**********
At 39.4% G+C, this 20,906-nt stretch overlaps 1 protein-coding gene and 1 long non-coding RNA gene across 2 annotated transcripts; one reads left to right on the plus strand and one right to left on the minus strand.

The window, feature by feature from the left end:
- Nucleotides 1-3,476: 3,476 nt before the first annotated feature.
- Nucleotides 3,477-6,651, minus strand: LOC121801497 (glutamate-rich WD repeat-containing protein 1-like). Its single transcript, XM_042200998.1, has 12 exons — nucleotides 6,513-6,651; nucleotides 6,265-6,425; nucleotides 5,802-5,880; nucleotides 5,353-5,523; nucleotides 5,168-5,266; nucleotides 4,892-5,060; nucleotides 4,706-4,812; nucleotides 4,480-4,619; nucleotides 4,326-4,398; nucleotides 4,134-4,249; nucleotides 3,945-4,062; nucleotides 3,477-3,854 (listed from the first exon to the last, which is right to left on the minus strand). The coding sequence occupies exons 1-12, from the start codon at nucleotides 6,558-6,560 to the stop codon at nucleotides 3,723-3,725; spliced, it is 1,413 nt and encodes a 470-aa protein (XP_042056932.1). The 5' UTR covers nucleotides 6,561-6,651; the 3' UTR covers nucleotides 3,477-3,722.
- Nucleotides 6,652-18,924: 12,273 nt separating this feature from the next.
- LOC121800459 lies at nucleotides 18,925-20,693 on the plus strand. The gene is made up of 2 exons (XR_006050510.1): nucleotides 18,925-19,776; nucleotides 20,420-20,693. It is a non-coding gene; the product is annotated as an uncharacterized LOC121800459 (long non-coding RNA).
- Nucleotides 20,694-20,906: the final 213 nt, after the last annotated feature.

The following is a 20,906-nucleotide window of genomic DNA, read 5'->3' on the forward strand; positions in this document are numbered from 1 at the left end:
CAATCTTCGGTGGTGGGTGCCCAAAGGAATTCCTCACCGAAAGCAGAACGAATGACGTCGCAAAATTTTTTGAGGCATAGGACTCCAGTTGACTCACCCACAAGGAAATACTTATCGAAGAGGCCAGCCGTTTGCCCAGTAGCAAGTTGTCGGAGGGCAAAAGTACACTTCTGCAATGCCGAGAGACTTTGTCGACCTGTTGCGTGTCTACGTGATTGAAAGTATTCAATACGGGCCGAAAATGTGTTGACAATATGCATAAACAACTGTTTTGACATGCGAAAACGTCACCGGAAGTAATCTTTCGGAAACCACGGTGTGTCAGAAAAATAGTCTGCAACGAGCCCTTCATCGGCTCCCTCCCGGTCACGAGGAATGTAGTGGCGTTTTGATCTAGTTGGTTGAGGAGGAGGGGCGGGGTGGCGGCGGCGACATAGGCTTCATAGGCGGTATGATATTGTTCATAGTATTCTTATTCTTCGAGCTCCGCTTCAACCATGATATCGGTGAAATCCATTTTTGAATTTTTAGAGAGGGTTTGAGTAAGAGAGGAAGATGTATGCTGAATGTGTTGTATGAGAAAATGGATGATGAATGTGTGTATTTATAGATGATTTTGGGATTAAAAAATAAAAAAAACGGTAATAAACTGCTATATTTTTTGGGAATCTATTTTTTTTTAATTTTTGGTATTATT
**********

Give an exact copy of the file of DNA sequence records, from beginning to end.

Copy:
At 39.4% G+C, this 20,906-nt stretch overlaps 1 protein-coding gene and 1 long non-coding RNA gene across 2 annotated transcripts; one reads left to right on the plus strand and one right to left on the minus strand.

The window, feature by feature from the left end:
- Nucleotides 1-3,476: 3,476 nt before the first annotated feature.
- Nucleotides 3,477-6,651, minus strand: LOC121801497 (glutamate-rich WD repeat-containing protein 1-like). Its single transcript, XM_042200998.1, has 12 exons — nucleotides 6,513-6,651; nucleotides 6,265-6,425; nucleotides 5,802-5,880; nucleotides 5,353-5,523; nucleotides 5,168-5,266; nucleotides 4,892-5,060; nucleotides 4,706-4,812; nucleotides 4,480-4,619; nucleotides 4,326-4,398; nucleotides 4,134-4,249; nucleotides 3,945-4,062; nucleotides 3,477-3,854 (listed from the first exon to the last, which is right to left on the minus strand). The coding sequence occupies exons 1-12, from the start codon at nucleotides 6,558-6,560 to the stop codon at nucleotides 3,723-3,725; spliced, it is 1,413 nt and encodes a 470-aa protein (XP_042056932.1). The 5' UTR covers nucleotides 6,561-6,651; the 3' UTR covers nucleotides 3,477-3,722.
- Nucleotides 6,652-18,924: 12,273 nt separating this feature from the next.
- LOC121800459 lies at nucleotides 18,925-20,693 on the plus strand. The gene is made up of 2 exons (XR_006050510.1): nucleotides 18,925-19,776; nucleotides 20,420-20,693. It is a non-coding gene; the product is annotated as an uncharacterized LOC121800459 (long non-coding RNA).
- Nucleotides 20,694-20,906: the final 213 nt, after the last annotated feature.

The following is a 20,906-nucleotide window of genomic DNA, read 5'->3' on the forward strand; positions in this document are numbered from 1 at the left end:
CAATCTTCGGTGGTGGGTGCCCAAAGGAATTCCTCACCGAAAGCAGAACGAATGACGTCGCAAAATTTTTTGAGGCATAGGACTCCAGTTGACTCACCCACAAGGAAATACTTATCGAAGAGGCCAGCCGTTTGCCCAGTAGCAAGTTGTCGGAGGGCAAAAGTACACTTCTGCAATGCCGAGAGACTTTGTCGACCTGTTGCGTGTCTACGTGATTGAAAGTATTCAATACGGGCCGAAAATGTGTTGACAATATGCATAAACAACTGTTTTGACATGCGAAAACGTCACCGGAAGTAATCTTTCGGAAACCACGGTGTGTCAGAAAAATAGTCTGCAACGAGCCCTTCATCGGCTCCCTCCCGGTCACGAGGAATGTAGTGGCGTTTTGATCTAGTTGGTTGAGGAGGAGGGGCGGGGTGGCGGCGGCGACATAGGCTTCATAGGCGGTATGATATTGTTCATAGTATTCTTATTCTTCGAGCTCCGCTTCAACCATGATATCGGTGAAATCCATTTTTGAATTTTTAGAGAGGGTTTGAGTAAGAGAGGAAGATGTATGCTGAATGTGTTGTATGAGAAAATGGATGATGAATGTGTGTATTTATAGATGATTTTGGGATTAAAAAATAAAAAAAACGGTAATAAACTGCTATATTTTTTGGGAATCTATTTTTTTTTAATTTTTGGTATTATT